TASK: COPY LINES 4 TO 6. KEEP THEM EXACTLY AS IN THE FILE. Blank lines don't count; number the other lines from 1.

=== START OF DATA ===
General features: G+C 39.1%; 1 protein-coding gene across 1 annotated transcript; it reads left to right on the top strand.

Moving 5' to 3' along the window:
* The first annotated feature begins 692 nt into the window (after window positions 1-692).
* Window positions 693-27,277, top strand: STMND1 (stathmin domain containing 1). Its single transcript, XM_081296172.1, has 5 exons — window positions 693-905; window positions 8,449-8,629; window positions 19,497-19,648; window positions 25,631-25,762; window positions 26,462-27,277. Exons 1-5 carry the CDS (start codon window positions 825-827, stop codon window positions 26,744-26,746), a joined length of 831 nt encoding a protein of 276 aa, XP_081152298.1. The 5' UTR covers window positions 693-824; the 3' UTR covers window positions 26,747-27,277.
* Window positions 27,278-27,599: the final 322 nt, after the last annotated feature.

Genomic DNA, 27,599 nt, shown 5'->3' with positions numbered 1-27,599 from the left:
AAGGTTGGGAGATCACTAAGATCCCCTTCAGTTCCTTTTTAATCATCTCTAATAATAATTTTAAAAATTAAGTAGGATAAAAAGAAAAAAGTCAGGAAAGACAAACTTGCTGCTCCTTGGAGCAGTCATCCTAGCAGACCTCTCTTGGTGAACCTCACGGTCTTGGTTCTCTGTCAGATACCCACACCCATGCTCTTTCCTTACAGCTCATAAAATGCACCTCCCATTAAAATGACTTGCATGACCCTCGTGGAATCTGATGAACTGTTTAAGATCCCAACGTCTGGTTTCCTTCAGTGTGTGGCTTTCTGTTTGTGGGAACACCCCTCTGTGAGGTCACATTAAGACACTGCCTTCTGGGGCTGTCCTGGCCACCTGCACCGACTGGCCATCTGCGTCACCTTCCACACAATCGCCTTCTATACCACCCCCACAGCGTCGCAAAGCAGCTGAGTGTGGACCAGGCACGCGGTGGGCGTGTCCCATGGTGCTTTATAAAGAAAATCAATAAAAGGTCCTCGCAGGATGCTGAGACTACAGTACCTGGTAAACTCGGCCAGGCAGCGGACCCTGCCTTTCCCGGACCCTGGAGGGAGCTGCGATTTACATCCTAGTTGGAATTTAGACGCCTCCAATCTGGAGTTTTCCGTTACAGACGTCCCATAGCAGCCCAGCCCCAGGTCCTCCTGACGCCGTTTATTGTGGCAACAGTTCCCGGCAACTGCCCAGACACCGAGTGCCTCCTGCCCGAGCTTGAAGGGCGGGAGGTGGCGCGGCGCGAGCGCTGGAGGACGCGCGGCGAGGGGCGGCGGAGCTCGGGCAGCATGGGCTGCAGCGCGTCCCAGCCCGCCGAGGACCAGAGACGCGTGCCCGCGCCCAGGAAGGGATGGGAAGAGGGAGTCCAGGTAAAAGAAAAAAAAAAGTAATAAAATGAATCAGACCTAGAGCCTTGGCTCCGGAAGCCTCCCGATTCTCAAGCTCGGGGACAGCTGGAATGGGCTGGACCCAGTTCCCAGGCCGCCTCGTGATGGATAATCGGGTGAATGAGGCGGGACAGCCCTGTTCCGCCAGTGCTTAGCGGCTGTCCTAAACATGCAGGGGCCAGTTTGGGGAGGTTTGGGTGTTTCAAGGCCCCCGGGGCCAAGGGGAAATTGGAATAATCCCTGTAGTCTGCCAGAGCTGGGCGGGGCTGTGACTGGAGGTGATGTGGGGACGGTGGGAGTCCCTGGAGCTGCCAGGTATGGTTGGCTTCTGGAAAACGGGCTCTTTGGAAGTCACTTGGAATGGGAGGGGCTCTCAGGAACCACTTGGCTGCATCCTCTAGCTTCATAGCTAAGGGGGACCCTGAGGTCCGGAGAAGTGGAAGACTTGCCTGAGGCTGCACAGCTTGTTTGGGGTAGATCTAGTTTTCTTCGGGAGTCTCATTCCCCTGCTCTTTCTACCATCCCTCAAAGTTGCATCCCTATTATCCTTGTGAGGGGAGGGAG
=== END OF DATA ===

* Window positions 693-27,277, top strand: STMND1 (stathmin domain containing 1). Its single transcript, XM_081296172.1, has 5 exons — window positions 693-905; window positions 8,449-8,629; window positions 19,497-19,648; window positions 25,631-25,762; window positions 26,462-27,277. Exons 1-5 carry the CDS (start codon window positions 825-827, stop codon window positions 26,744-26,746), a joined length of 831 nt encoding a protein of 276 aa, XP_081152298.1. The 5' UTR covers window positions 693-824; the 3' UTR covers window positions 26,747-27,277.
* Window positions 27,278-27,599: the final 322 nt, after the last annotated feature.

Genomic DNA, 27,599 nt, shown 5'->3' with positions numbered 1-27,599 from the left: